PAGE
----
Monday, December 10, 2012

Not a Facebook Christmas


            Last night I put the finishing touches on my Christmas decorations and lingered a few minutes to admire my handiwork. No, it wasn’t a Pinterest-worthy scene, but all the same, I experienced satisfaction. Fairy lights twinkled around the fireplace; the nativity and Santa Clauses were prominently displayed; the tree glimmered with crystal “icicles” re-purposed from a dismantled chandelier.

            If all goes according to plan (does that ever happen?), this Christmas should be happy and fun. My daughter and her family will be joining us. I’m already picturing a chaotic Christmas morning when a toddler lays waste to my decorating efforts. And I’m loving it!

            But in the middle of all this decorating and day-dreaming, my thoughts drift back to Christmas 1990. Even if Facebook had existed then, I wouldn’t have been posting about that one. A long, stressful year was drawing to a close. My husband had lost his job, and we’d moved to a new town. We were living in a rental half the size of our own house, a house still for sale in a sluggish market. My dad was going through chemo treatments for bladder cancer, and my brother was going through a different form of torture, a second divorce. There didn’t seem to be much to celebrate. And yet, what I recall most vividly about that Christmas was a moment of laughter.

            My mother and I were sitting at the table discussing those annoying Christmas newsletters. You know them: We’ve just returned from vacationing in the Bahamas, our son is graduating from Harvard law school, our daughter is engaged to a neurosurgeon. Happy Holidays, Fullofit and Felicity Feelgood.  My mom said she’d considered sending her own newsletter that year: Joe is undergoing chemo, my son-in-law is out of work, my son is getting a divorce...again. “That ought to cheer up folks,” she said. Then we started laughing. Laughing out loud. Belly laughing.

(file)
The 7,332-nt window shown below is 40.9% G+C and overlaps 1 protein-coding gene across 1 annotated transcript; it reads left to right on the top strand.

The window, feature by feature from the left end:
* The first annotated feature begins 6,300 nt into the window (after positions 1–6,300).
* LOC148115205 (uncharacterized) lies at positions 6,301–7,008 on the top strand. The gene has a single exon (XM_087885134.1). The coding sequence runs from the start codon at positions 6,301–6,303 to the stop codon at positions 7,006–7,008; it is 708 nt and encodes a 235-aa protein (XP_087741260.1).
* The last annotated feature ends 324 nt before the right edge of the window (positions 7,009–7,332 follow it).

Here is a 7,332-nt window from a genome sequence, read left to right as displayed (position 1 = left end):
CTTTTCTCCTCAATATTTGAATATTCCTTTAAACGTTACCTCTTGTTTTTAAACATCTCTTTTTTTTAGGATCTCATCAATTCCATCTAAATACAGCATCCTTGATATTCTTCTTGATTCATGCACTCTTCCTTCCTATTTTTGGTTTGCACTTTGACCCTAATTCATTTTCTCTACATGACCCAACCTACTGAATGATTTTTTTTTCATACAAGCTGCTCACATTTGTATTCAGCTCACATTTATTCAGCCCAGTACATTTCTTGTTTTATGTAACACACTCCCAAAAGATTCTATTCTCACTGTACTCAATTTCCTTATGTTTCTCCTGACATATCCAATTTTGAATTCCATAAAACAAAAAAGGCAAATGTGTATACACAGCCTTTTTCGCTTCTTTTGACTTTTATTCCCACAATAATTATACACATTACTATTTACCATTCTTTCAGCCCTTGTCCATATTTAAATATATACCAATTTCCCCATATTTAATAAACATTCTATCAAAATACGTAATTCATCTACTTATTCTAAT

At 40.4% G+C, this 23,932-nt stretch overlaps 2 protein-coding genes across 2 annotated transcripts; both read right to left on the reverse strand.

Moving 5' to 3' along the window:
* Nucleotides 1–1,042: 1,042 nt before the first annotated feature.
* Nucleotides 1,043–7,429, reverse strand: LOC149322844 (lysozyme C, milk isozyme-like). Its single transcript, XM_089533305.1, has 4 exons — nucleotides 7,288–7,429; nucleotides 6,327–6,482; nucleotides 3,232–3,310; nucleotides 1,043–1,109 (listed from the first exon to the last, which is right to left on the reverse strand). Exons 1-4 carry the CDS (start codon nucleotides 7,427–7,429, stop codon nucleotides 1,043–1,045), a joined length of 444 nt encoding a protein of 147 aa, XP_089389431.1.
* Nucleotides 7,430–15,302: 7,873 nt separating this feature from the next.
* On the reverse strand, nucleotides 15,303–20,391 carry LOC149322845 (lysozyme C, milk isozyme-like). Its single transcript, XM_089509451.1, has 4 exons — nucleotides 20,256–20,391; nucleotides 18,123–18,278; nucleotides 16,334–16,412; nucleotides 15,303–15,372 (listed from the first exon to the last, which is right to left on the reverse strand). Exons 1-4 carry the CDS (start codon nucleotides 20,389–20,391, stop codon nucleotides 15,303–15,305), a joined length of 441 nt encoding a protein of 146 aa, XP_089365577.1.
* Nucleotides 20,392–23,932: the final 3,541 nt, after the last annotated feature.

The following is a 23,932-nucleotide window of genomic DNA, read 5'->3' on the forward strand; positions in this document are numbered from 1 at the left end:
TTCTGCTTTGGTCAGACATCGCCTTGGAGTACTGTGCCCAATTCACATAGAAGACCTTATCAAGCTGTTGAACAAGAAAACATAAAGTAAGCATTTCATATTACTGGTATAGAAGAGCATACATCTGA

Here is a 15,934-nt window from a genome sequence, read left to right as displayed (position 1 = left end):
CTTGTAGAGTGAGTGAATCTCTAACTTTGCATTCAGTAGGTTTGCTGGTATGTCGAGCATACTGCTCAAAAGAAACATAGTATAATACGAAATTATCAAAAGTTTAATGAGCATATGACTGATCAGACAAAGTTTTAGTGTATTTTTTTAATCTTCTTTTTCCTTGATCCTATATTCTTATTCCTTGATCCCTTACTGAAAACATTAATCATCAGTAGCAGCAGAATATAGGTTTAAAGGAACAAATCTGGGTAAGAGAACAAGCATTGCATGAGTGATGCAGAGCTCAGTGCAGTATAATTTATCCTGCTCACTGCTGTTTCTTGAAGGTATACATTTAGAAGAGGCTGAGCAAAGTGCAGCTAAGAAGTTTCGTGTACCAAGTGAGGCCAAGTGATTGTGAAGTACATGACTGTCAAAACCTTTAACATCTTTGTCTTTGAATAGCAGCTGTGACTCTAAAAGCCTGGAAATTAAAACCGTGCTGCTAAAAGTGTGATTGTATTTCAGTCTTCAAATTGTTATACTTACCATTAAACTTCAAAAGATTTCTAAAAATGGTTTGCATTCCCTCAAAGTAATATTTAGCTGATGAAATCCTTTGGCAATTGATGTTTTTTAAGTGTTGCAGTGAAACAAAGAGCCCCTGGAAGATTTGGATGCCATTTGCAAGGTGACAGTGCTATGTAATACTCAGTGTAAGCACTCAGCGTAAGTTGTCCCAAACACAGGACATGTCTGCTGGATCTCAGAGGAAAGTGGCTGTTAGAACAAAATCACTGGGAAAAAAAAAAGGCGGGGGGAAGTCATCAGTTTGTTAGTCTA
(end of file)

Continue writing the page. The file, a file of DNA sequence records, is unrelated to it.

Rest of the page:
As we laughed, I realized that in the midst of all that was wrong, so much was right. We had been able to come together as family, we had plenty to eat, we had a warm, comfortable house in which to gather. And we hadn’t completely lost our sense of humor. While we might not have had all we wanted, God had blessed us with all we needed and then some.

            The purpose of this post is not to brag about how good things are for me now but to offer encouragement to those whose Christmas might not be so “jolly” this year. Not all Christmas memories are warm and fuzzy. Not all Christmas experiences call to mind a Norman Rockwell painting. Deaths of loved ones, illnesses, family issues, financial problems, loneliness—all of these situations become intensified when it seems everyone else is celebrating. But even in the middle of our problems and woes, we can claim the promise of Christmas. Not a promise of a pain-free life, but the promise that God shares in our pain and will see us through it.
 
I wish you and your loved ones a joyful and blessed Christmas.
 

 

5 comments:

  1. Lovely message and reminder!

    The shallow side of me is still hung up on "the 'icicles' re-purposed from a dismantled chandelier."

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    1. That's right, Brandi. When we moved into our house, there was this beautiful crystal chandelier that went with absolutely none of our furniture or with our lifestyle. I took it down and kept it stored for a number of years. Then one day I was in the store and saw some crystal ornaments which sold for about $7 apiece. So I dug out my chandelier, assembled the crystals into little "droplets," and attached them to an ornament hook. They are multi-faceted so when they catch the tree lights, they reflect all kinds of colors. Very festive, if I do say so myself. Of course, right after I took mine apart, chandeliers became very fashionable, but I don't regret it. I enjoy the crystals on my tree a lot more than I ever would have enjoyed them hanging from the ceiling!
      And I don't think you have a shallow side. :-)

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  2. I'm passing this on to a good friend who could use the message - thanks.

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  3. Thank you, Shel, for passing this on. I hope it helps your friend and I pray that her situation improves.

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